Project Totem reinvents platforming with a ‘two is better than one’ philosophy

Press Play suffers from no shortage of creativity, as evidenced in the Danish studio’s charmingly challenging PC/Xbox puzzle-platformer, Max: The Curse of Brotherhood. Even still, Project Totem is something distinctly different from what we’ve seen before. One controller, two on-screen characters. You control them both simultaneously, using obstacles and a small-but-powerful assortment of abilities to break them out of their perfect lockstep. It’s very early days for the game, but the core conceit behind the design carries lots of promise.


Assembly required. Whatever the story is for Project Totem, Press Play hasn’t fleshed it out to a point that they’re ready to share it yet. The core premise puts you in control of a pair of totem pole pieces that are off on a quest to recover the rest of their lost totem pole. Complete a level and you recover another piece. You can also make your collected totem pieces look more “awesome” – with accessories like sunglasses, peace pipes, and the like – by collecting coin-like pickups  and completing levels quickly. There are three stages of “awesome” (that’s how Press Play described it to us), with the idea of encouraging level replays for completionists.



Two steps forward, two steps back. The two totem pieces you control – a purple one and a green one – move and jump in tandem as you guide them through the game’s side-scrolling environments. They start out (in the levels that we tried) separated on the top and bottom halves of the screen, but that can quickly change as a level unfolds. If one gets jammed up on an obstacle the other continues to move; you’re expected to take advantage of this when certain puzzles require you to change the totems’ position in relation to one another. 

Totem-art01Need to create some distance between them so you can plant one totem on a button that opens a trapdoor below the other? Wedge one up against a raised bit of environment or drop it into a shallow pit, then move the other into position. Trying to nab a particularly pesky pickup that’s outside the range of your jump? Stack the two totems on top of one another to “totem up,” effectively giving you the ability to double-jump.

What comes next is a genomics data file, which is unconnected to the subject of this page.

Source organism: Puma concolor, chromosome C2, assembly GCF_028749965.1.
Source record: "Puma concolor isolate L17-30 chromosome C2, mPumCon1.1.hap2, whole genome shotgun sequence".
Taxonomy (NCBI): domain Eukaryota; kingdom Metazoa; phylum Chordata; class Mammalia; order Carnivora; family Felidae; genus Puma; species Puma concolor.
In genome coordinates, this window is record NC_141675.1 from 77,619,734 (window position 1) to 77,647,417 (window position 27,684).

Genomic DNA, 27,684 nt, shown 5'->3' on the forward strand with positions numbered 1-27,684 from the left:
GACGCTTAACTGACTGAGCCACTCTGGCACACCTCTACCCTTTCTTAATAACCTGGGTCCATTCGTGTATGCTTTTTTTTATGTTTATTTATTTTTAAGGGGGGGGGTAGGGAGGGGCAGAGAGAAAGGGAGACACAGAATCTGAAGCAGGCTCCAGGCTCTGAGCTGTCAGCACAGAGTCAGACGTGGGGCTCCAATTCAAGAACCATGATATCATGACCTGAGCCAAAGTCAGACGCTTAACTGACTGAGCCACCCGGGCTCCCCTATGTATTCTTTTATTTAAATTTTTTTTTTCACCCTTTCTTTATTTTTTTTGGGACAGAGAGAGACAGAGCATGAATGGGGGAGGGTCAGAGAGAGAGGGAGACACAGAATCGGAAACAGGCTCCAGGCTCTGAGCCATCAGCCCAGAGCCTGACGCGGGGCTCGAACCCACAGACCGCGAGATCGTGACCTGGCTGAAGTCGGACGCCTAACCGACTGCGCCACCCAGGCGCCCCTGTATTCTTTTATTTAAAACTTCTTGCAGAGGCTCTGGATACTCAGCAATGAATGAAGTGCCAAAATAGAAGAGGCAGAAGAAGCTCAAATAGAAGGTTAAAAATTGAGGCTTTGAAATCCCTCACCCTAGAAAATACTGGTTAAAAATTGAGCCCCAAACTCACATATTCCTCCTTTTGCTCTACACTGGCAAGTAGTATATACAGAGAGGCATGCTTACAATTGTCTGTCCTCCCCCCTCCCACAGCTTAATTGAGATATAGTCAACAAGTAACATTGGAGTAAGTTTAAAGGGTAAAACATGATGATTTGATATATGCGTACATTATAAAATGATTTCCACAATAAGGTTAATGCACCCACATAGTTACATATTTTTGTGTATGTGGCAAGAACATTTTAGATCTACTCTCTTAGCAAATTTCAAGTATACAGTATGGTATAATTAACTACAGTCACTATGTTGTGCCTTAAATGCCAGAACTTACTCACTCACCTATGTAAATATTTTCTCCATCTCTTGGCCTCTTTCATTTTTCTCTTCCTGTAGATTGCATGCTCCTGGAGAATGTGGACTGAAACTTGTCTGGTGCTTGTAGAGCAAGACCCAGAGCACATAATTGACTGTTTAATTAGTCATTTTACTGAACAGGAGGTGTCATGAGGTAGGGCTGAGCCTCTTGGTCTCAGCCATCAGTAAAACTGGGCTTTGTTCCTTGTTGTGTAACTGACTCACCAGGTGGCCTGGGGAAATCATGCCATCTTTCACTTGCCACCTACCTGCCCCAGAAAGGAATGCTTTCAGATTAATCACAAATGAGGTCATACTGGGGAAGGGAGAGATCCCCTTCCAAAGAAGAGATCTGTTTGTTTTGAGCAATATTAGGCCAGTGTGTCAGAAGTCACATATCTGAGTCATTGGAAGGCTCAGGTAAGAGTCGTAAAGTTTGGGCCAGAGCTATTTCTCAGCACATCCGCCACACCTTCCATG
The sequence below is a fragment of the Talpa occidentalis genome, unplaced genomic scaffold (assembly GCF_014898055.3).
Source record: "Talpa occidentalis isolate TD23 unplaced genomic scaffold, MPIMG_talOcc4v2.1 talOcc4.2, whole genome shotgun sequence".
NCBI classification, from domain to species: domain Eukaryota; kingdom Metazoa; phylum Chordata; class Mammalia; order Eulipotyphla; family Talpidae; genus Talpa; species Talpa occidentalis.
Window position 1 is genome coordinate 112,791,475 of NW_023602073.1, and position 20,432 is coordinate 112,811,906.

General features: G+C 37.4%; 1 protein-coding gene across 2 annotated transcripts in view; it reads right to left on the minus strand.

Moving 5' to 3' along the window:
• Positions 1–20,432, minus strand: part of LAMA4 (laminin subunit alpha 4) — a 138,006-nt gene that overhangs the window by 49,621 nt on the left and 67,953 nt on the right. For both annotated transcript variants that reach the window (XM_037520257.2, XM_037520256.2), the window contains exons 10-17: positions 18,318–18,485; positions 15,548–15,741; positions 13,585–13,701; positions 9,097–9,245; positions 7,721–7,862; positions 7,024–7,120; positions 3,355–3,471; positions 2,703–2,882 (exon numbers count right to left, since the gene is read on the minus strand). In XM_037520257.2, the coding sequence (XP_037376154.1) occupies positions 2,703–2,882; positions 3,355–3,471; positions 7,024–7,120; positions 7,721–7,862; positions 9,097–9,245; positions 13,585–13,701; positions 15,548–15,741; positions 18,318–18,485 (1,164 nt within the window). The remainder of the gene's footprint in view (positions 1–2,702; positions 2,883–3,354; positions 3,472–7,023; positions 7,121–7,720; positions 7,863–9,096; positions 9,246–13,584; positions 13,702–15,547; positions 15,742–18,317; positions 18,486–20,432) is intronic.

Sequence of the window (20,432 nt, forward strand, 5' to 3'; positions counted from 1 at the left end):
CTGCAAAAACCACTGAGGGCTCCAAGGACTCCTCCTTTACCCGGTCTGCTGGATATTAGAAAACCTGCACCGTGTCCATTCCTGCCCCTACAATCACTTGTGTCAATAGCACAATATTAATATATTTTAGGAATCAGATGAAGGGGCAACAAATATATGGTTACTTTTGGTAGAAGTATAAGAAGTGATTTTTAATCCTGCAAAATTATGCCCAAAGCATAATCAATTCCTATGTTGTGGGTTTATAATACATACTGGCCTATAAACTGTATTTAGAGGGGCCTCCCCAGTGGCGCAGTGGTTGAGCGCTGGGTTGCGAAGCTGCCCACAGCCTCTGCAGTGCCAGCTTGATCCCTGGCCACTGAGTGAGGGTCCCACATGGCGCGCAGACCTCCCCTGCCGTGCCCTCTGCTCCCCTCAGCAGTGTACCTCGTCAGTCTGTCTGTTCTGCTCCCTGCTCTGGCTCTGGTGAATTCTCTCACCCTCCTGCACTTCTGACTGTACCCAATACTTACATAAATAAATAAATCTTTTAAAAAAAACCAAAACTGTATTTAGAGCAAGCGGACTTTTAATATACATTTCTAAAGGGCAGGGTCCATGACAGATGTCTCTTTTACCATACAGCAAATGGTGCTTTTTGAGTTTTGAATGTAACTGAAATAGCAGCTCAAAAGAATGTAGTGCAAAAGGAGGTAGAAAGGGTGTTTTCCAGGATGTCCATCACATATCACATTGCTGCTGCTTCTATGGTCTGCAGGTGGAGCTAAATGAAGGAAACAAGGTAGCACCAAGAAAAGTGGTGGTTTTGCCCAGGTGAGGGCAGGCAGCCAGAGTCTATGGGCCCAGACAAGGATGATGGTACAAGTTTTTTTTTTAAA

Powering up. The totems have no offensive abilities – meaning enemies must be avoided – but they pick up a few helpful abilities as the game progresses. They’re able to swap positions with the press of a button, which you’ll frequently use to pass obstacles involving green or purple color fields that are deadly to the opposite-colored totem. The level of difficulty escalates quickly, eventually adding time and reflex-based challenges. 

Later levels introduce additional elements, such as icy surfaces that you slide around on, disappearing and/or moving platforms, and gravity pickups that reverse the pull of gravity for whichever totem grabs it. Project Totem is a platformer first, but you’ve often got to think very carefully about how you approach these environmental puzzles. It’s often a matter of timing your jumps and switches just so, with some of the more challenging sections stringing multiple puzzles together. Automatic checkpoints are created whenever you land on solid, stable ground, and the distance between these safe areas grows further apart as you dig deeper into the game.

Press Play’s demo was designed to present a complete look at the progression of difficulty, with a sampling of (admittedly early, somewhat unbalanced) levels pulled from across the entire game.


Four is better than two. Project Totem includes a couch co-op mode for two players that doesn’t lose sight of the game’s core mechanics. Instead of putting each player in control of one totem, the co-op partners each control two pieces, for a total of four player-controlled totems on the screen at a time. The same sorts of challenges that characterize the single-player mode appear here as well, though with four totems in mind instead of two. We only got to try a small snippet of co-op during our hands-on session, and it was perhaps the most unbalanced section out of everything we saw, but the concept works. There’s a nifty idea here.


Not quite retro. Project Totem has more of a lo-fi look than past Press Play’s past efforts, though we were reminded again and again during the demo session that the game isn’t even in an alpha state yet. It’s closer to a prototype that’s been tuned for demos, with full levels built and some art applied, but all of it is subject to change. The game sports a pixel art-style look with some subtle yet pleasing visual effects, particularly around the color fields. It’s not immediately eye-catching in its current form, but the style is definitely striking.



Press Play has some fresh ideas in place for Project Totem. The tandem platforming is nicely enhanced by the addition of abilities like character-switching and level-specific obstacles that tweak gravity, inertia, and more that remains to be seen. Look for the game to hit Xbox One and Xbox 360 consoles later this year.